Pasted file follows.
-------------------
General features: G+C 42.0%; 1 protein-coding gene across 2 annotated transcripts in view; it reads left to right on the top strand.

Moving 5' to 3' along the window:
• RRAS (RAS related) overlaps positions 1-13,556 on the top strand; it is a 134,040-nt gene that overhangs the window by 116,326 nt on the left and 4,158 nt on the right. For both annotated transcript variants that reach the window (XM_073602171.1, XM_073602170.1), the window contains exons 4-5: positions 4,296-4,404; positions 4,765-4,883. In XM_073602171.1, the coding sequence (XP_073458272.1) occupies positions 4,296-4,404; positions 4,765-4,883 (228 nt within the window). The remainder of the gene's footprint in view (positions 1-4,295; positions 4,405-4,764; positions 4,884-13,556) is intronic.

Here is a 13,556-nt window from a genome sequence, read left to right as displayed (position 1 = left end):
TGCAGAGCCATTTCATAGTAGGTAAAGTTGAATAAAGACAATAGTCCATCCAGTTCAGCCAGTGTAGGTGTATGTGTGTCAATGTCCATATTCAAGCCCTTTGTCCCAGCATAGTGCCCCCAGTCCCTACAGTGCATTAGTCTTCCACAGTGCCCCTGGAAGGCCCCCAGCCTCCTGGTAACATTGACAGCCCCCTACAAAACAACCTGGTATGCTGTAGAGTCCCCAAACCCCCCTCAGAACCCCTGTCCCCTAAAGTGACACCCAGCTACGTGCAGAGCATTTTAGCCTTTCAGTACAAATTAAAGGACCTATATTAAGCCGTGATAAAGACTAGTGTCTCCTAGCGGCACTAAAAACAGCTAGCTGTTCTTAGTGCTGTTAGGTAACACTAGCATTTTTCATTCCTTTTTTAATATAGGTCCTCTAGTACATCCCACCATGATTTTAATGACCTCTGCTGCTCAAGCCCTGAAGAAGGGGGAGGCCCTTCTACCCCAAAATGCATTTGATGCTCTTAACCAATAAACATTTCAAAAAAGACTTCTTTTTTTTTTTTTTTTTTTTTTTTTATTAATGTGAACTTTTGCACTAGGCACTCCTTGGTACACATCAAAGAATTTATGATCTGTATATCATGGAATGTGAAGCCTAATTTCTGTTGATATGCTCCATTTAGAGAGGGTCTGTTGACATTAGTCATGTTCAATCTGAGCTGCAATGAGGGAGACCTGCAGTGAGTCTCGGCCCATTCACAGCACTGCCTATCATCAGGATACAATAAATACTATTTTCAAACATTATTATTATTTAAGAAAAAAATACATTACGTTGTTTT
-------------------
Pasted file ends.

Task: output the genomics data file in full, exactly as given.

General features: G+C 42.0%; 1 protein-coding gene across 2 annotated transcripts in view; it reads left to right on the top strand.

Moving 5' to 3' along the window:
• RRAS (RAS related) overlaps positions 1-13,556 on the top strand; it is a 134,040-nt gene that overhangs the window by 116,326 nt on the left and 4,158 nt on the right. For both annotated transcript variants that reach the window (XM_073602171.1, XM_073602170.1), the window contains exons 4-5: positions 4,296-4,404; positions 4,765-4,883. In XM_073602171.1, the coding sequence (XP_073458272.1) occupies positions 4,296-4,404; positions 4,765-4,883 (228 nt within the window). The remainder of the gene's footprint in view (positions 1-4,295; positions 4,405-4,764; positions 4,884-13,556) is intronic.

Here is a 13,556-nt window from a genome sequence, read left to right as displayed (position 1 = left end):
TGCAGAGCCATTTCATAGTAGGTAAAGTTGAATAAAGACAATAGTCCATCCAGTTCAGCCAGTGTAGGTGTATGTGTGTCAATGTCCATATTCAAGCCCTTTGTCCCAGCATAGTGCCCCCAGTCCCTACAGTGCATTAGTCTTCCACAGTGCCCCTGGAAGGCCCCCAGCCTCCTGGTAACATTGACAGCCCCCTACAAAACAACCTGGTATGCTGTAGAGTCCCCAAACCCCCCTCAGAACCCCTGTCCCCTAAAGTGACACCCAGCTACGTGCAGAGCATTTTAGCCTTTCAGTACAAATTAAAGGACCTATATTAAGCCGTGATAAAGACTAGTGTCTCCTAGCGGCACTAAAAACAGCTAGCTGTTCTTAGTGCTGTTAGGTAACACTAGCATTTTTCATTCCTTTTTTAATATAGGTCCTCTAGTACATCCCACCATGATTTTAATGACCTCTGCTGCTCAAGCCCTGAAGAAGGGGGAGGCCCTTCTACCCCAAAATGCATTTGATGCTCTTAACCAATAAACATTTCAAAAAAGACTTCTTTTTTTTTTTTTTTTTTTTTTTTTATTAATGTGAACTTTTGCACTAGGCACTCCTTGGTACACATCAAAGAATTTATGATCTGTATATCATGGAATGTGAAGCCTAATTTCTGTTGATATGCTCCATTTAGAGAGGGTCTGTTGACATTAGTCATGTTCAATCTGAGCTGCAATGAGGGAGACCTGCAGTGAGTCTCGGCCCATTCACAGCACTGCCTATCATCAGGATACAATAAATACTATTTTCAAACATTATTATTATTTAAGAAAAAAATACATTACGTTGTTTT